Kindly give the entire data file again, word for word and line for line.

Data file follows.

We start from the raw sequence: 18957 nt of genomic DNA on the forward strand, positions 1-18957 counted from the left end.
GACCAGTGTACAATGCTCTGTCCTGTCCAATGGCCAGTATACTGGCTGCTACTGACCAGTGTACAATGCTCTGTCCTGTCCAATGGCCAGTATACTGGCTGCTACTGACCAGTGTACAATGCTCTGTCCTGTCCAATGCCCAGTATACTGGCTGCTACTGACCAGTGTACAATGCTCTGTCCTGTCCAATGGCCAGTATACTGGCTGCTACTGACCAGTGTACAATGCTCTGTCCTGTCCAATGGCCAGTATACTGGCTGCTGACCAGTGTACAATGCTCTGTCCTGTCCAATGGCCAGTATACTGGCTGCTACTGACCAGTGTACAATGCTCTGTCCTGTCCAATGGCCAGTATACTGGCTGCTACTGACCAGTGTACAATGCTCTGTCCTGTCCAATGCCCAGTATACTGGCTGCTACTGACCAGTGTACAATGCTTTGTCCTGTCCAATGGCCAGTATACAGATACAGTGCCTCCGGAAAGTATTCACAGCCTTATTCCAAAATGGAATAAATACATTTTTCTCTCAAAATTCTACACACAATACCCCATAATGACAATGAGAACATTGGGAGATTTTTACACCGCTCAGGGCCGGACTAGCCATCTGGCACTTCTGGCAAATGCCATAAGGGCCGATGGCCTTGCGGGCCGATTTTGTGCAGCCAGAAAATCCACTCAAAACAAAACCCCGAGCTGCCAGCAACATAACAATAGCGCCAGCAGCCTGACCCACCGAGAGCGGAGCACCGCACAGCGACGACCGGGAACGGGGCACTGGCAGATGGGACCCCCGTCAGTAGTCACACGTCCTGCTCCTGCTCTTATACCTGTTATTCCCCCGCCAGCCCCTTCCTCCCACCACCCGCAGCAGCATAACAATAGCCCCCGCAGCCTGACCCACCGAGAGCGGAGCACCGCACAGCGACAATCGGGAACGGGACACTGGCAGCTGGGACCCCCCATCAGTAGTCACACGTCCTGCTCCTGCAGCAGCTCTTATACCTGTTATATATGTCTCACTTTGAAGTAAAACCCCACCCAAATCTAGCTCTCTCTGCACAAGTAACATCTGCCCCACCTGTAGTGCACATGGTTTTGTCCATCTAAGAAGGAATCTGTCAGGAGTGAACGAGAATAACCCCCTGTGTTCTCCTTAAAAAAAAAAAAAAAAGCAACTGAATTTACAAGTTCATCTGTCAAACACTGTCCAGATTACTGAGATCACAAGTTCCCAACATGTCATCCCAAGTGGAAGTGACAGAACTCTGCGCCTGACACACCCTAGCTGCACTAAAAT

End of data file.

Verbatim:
We start from the raw sequence: 18957 nt of genomic DNA on the forward strand, positions 1-18957 counted from the left end.
GACCAGTGTACAATGCTCTGTCCTGTCCAATGGCCAGTATACTGGCTGCTACTGACCAGTGTACAATGCTCTGTCCTGTCCAATGGCCAGTATACTGGCTGCTACTGACCAGTGTACAATGCTCTGTCCTGTCCAATGCCCAGTATACTGGCTGCTACTGACCAGTGTACAATGCTCTGTCCTGTCCAATGGCCAGTATACTGGCTGCTACTGACCAGTGTACAATGCTCTGTCCTGTCCAATGGCCAGTATACTGGCTGCTGACCAGTGTACAATGCTCTGTCCTGTCCAATGGCCAGTATACTGGCTGCTACTGACCAGTGTACAATGCTCTGTCCTGTCCAATGGCCAGTATACTGGCTGCTACTGACCAGTGTACAATGCTCTGTCCTGTCCAATGCCCAGTATACTGGCTGCTACTGACCAGTGTACAATGCTTTGTCCTGTCCAATGGCCAGTATACAGATACAGTGCCTCCGGAAAGTATTCACAGCCTTATTCCAAAATGGAATAAATACATTTTTCTCTCAAAATTCTACACACAATACCCCATAATGACAATGAGAACATTGGGAGATTTTTACACCGCTCAGGGCCGGACTAGCCATCTGGCACTTCTGGCAAATGCCATAAGGGCCGATGGCCTTGCGGGCCGATTTTGTGCAGCCAGAAAATCCACTCAAAACAAAACCCCGAGCTGCCAGCAACATAACAATAGCGCCAGCAGCCTGACCCACCGAGAGCGGAGCACCGCACAGCGACGACCGGGAACGGGGCACTGGCAGATGGGACCCCCGTCAGTAGTCACACGTCCTGCTCCTGCTCTTATACCTGTTATTCCCCCGCCAGCCCCTTCCTCCCACCACCCGCAGCAGCATAACAATAGCCCCCGCAGCCTGACCCACCGAGAGCGGAGCACCGCACAGCGACAATCGGGAACGGGACACTGGCAGCTGGGACCCCCCATCAGTAGTCACACGTCCTGCTCCTGCAGCAGCTCTTATACCTGTTATATATGTCTCACTTTGAAGTAAAACCCCACCCAAATCTAGCTCTCTCTGCACAAGTAACATCTGCCCCACCTGTAGTGCACATGGTTTTGTCCATCTAAGAAGGAATCTGTCAGGAGTGAACGAGAATAACCCCCTGTGTTCTCCTTAAAAAAAAAAAAAAAAGCAACTGAATTTACAAGTTCATCTGTCAAACACTGTCCAGATTACTGAGATCACAAGTTCCCAACATGTCATCCCAAGTGGAAGTGACAGAACTCTGCGCCTGACACACCCTAGCTGCACTAAAAT